Published in The Spectrum & Daily News on September 15, 2013





















On September 10, 2013 Mary Violet Murdock Christensen ("Heartbeat") passed away
peacefully in her son's home, surrounded by her family. Born in Beaver, Utah on May 11,
1926 to Orrice Abram Murdock and Mary Violet Yardley Murdock; Mary Vie was the fifth
of six children. She spent the first six years of her life in Beaver, then moved with her
family to Washington, D.C., where they would spend half of the year and then return to
Beaver in late spring for the other half. She did this until graduating from
Western High
School
(Washington, D.C.) in 1944.

Ever dreaming of a life on the silver screen, she enrolled in acting school at Pasadena
Playhouse (California) in 1944; but she abandoned that dream for the curly haired boy
she had fallen for back in the third grade who had just returned from the Navy at the end
of WWII. She married Hal Merrill Christensen on September 8, 1946.

Mary Vie was a doer. She made things happen—good things, usually—sometimes with
her family and friends kicking and screaming in protest. Not long after moving to Chevy
Chase, Maryland, in 1961, and realizing there was no 4th of July parade, she decided to
create a parade—the best days of the year in Beaver were the parades. She organized
all the kids in the neighborhood, old and young alike, even conscripting tough-guy Johnny
Styer, the 6'6" star of the high school basketball team, to be Uncle Sam (in full costume).
Floats, marching band, decorated bicycles in synchronized routines, Dolly Madison,
George Washington, Betsy Ross, John Glenn, The Goddess of Liberty, and more were in
Mary's parades that grew into a neighborhood tradition.

Mary had a keen wit and great sense of humor, and it was hard to be around her and not
experience both. A beloved niece once said, "Being raised by Mary and Hal must feel
just like being raised by Laurel and Hardy." And she was right.

Mary loved people and devoted her life to family and friends, creating magical moments
filled with love and fun. She made fast friends of perfect strangers and long-time friends
of most everyone else. Her children, grandchildren, nieces, and nephews were
begrudging players in her Christmas plays and off-key sing-a-longs—they all loved her
too much to say no. From burying pirate treasure, to be discovered by her grandchildren
on deserted islands near their Atlantic beach house, to organizing and hosting luncheons
in Beaver for many of the widows in town, honoring their lives and good works, she was
in constant motion.

When family and friends aged and lost their spouses and had no children to care for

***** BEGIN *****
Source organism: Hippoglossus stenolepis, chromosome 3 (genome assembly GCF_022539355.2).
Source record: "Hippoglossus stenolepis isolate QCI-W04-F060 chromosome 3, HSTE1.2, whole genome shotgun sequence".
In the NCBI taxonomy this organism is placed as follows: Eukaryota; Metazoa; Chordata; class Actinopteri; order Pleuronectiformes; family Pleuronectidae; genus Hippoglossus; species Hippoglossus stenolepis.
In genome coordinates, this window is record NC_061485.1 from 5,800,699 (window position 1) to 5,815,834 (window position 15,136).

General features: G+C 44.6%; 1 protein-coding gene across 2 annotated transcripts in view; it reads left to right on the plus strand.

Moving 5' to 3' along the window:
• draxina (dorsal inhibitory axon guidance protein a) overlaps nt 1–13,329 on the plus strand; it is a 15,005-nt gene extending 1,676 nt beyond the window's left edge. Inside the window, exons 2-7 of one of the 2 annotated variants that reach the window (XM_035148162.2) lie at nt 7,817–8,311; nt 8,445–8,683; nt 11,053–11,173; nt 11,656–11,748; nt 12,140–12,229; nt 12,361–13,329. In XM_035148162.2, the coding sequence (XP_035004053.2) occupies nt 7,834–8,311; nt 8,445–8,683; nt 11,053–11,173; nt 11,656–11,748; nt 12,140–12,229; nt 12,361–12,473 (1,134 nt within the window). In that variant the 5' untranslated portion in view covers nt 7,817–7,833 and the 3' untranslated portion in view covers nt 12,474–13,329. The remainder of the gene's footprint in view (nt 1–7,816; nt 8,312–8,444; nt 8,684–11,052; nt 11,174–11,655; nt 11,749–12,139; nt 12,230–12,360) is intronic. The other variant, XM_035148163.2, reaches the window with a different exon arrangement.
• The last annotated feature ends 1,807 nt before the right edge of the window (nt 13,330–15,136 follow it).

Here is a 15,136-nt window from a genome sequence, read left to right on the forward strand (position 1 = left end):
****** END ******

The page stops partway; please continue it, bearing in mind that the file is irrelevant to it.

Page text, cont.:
them, she would care for them until the end of their lives, often devoting most of her time
to them. She loved teaching her Primary Moonbeams, serving in the LDS Relief Society,
the Daughters of the Utah Pioneers, playing the piano, and creating adventures for her
grandchildren. She loved trees, dogs, Christmas, her home teachers, her bishops, her
neighbors, the Washington Redskins, and the United States of America.

Most of all, Mary loved her husband and family and made sure they always knew it—she
made everyone feel like they were her favorite; she was like a warm blanket. And always
ended visits and phone calls with her children and grandchildren by saying, "I love you
more than tongue can tell."

For 40 years, she and her family resided in Chevy Chase on her beloved Langdrum
Lane. Mary and Hal moved back to Beaver in 2002, spending ten wonderful years in the
town she loved most.

Mary is survived by her sons Hal (Sharon), Bill (Karrie), eight grandchildren, eight great-
grandchildren, brother-in-law Wayne (Anne), and sister-in-law Ilene Christensen, and
many nieces and nephews. Preceded in death by her husband Hal Merrill Christensen,
parents, brothers William Murdock, Riggs Murdock, and Dan Murdock, and sisters Jane
Jaremko and Cinda Sengstack (George).

The family wishes to thank the wonderful staff at Legacy House of Bountiful whom Mary
loved dearly and were a second family to her; also to the caregivers of Rocky Mountain
Hospice; and, especially, to Marianne Murdock, Wayne and Anne Christensen, Andrea
Williams, Rose Hunt, all those at the Timberline and Arshels; and the many kind and
caring neighbors in Beaver and St. George. Funeral services will be held on September
21 in the Beaver Third Ward Chapel, 200 North Main Street, with visitation at 11:30am
and the funeral at 1pm.

Internment at the Beaver Canyon View Cemetery.

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